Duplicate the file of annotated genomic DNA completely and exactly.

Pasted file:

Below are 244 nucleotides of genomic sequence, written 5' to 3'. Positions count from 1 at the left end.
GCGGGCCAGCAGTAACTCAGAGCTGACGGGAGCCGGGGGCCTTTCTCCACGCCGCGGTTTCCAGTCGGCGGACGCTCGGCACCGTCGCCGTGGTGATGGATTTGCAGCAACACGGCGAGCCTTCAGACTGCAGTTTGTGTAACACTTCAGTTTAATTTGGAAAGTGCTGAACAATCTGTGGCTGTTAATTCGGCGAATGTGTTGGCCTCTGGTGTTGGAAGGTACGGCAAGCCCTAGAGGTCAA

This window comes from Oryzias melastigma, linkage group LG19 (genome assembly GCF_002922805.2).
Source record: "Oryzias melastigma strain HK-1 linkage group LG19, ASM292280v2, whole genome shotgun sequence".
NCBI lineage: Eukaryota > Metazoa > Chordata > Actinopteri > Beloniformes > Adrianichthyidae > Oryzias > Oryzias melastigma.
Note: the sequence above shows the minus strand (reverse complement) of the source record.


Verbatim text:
Below are 244 nucleotides of genomic sequence, written 5' to 3'. Positions count from 1 at the left end.
GCGGGCCAGCAGTAACTCAGAGCTGACGGGAGCCGGGGGCCTTTCTCCACGCCGCGGTTTCCAGTCGGCGGACGCTCGGCACCGTCGCCGTGGTGATGGATTTGCAGCAACACGGCGAGCCTTCAGACTGCAGTTTGTGTAACACTTCAGTTTAATTTGGAAAGTGCTGAACAATCTGTGGCTGTTAATTCGGCGAATGTGTTGGCCTCTGGTGTTGGAAGGTACGGCAAGCCCTAGAGGTCAA

This window comes from Oryzias melastigma, linkage group LG19 (genome assembly GCF_002922805.2).
Source record: "Oryzias melastigma strain HK-1 linkage group LG19, ASM292280v2, whole genome shotgun sequence".
NCBI lineage: Eukaryota > Metazoa > Chordata > Actinopteri > Beloniformes > Adrianichthyidae > Oryzias > Oryzias melastigma.
Note: the sequence above shows the minus strand (reverse complement) of the source record.